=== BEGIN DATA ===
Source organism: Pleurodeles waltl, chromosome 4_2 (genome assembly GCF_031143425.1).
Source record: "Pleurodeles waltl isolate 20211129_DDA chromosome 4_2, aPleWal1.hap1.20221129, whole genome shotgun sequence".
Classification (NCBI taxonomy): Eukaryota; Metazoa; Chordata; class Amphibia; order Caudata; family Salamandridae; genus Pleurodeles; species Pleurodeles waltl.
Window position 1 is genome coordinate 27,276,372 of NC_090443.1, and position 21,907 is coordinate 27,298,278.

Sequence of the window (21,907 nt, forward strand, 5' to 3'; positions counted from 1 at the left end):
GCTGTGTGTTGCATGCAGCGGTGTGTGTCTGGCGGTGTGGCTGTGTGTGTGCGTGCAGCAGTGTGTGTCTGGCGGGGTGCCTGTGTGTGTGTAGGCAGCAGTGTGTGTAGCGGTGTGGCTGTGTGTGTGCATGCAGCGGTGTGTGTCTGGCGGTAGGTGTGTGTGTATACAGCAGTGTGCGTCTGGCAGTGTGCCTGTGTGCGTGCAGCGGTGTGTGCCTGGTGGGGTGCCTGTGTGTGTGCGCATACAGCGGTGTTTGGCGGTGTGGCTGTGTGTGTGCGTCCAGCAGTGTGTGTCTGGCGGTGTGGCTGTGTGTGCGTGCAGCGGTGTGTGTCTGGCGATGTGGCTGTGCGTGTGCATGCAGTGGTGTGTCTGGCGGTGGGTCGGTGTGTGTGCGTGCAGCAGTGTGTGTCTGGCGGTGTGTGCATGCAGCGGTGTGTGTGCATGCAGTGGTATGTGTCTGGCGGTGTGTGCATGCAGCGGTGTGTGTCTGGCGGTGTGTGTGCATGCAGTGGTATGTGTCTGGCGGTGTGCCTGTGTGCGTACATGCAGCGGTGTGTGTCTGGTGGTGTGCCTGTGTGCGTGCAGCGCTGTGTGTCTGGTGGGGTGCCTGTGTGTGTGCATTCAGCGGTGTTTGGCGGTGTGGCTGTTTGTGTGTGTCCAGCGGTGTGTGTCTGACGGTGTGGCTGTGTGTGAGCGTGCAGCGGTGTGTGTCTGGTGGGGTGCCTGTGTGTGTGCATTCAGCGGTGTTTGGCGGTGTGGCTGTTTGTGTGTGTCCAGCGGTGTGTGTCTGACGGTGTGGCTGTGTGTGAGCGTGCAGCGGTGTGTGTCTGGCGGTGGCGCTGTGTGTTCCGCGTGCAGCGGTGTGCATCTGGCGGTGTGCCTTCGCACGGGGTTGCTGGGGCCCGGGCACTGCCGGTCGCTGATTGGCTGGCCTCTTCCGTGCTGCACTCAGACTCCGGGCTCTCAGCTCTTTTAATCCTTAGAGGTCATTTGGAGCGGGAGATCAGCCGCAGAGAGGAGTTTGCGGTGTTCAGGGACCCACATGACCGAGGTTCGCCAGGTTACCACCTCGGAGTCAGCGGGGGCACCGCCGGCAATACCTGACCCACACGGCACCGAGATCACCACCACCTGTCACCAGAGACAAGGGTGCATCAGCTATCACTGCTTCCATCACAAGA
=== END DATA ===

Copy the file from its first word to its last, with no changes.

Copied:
Source organism: Pleurodeles waltl, chromosome 4_2 (genome assembly GCF_031143425.1).
Source record: "Pleurodeles waltl isolate 20211129_DDA chromosome 4_2, aPleWal1.hap1.20221129, whole genome shotgun sequence".
Classification (NCBI taxonomy): Eukaryota; Metazoa; Chordata; class Amphibia; order Caudata; family Salamandridae; genus Pleurodeles; species Pleurodeles waltl.
Window position 1 is genome coordinate 27,276,372 of NC_090443.1, and position 21,907 is coordinate 27,298,278.

Sequence of the window (21,907 nt, forward strand, 5' to 3'; positions counted from 1 at the left end):
GCTGTGTGTTGCATGCAGCGGTGTGTGTCTGGCGGTGTGGCTGTGTGTGTGCGTGCAGCAGTGTGTGTCTGGCGGGGTGCCTGTGTGTGTGTAGGCAGCAGTGTGTGTAGCGGTGTGGCTGTGTGTGTGCATGCAGCGGTGTGTGTCTGGCGGTAGGTGTGTGTGTATACAGCAGTGTGCGTCTGGCAGTGTGCCTGTGTGCGTGCAGCGGTGTGTGCCTGGTGGGGTGCCTGTGTGTGTGCGCATACAGCGGTGTTTGGCGGTGTGGCTGTGTGTGTGCGTCCAGCAGTGTGTGTCTGGCGGTGTGGCTGTGTGTGCGTGCAGCGGTGTGTGTCTGGCGATGTGGCTGTGCGTGTGCATGCAGTGGTGTGTCTGGCGGTGGGTCGGTGTGTGTGCGTGCAGCAGTGTGTGTCTGGCGGTGTGTGCATGCAGCGGTGTGTGTGCATGCAGTGGTATGTGTCTGGCGGTGTGTGCATGCAGCGGTGTGTGTCTGGCGGTGTGTGTGCATGCAGTGGTATGTGTCTGGCGGTGTGCCTGTGTGCGTACATGCAGCGGTGTGTGTCTGGTGGTGTGCCTGTGTGCGTGCAGCGCTGTGTGTCTGGTGGGGTGCCTGTGTGTGTGCATTCAGCGGTGTTTGGCGGTGTGGCTGTTTGTGTGTGTCCAGCGGTGTGTGTCTGACGGTGTGGCTGTGTGTGAGCGTGCAGCGGTGTGTGTCTGGTGGGGTGCCTGTGTGTGTGCATTCAGCGGTGTTTGGCGGTGTGGCTGTTTGTGTGTGTCCAGCGGTGTGTGTCTGACGGTGTGGCTGTGTGTGAGCGTGCAGCGGTGTGTGTCTGGCGGTGGCGCTGTGTGTTCCGCGTGCAGCGGTGTGCATCTGGCGGTGTGCCTTCGCACGGGGTTGCTGGGGCCCGGGCACTGCCGGTCGCTGATTGGCTGGCCTCTTCCGTGCTGCACTCAGACTCCGGGCTCTCAGCTCTTTTAATCCTTAGAGGTCATTTGGAGCGGGAGATCAGCCGCAGAGAGGAGTTTGCGGTGTTCAGGGACCCACATGACCGAGGTTCGCCAGGTTACCACCTCGGAGTCAGCGGGGGCACCGCCGGCAATACCTGACCCACACGGCACCGAGATCACCACCACCTGTCACCAGAGACAAGGGTGCATCAGCTATCACTGCTTCCATCACAAGA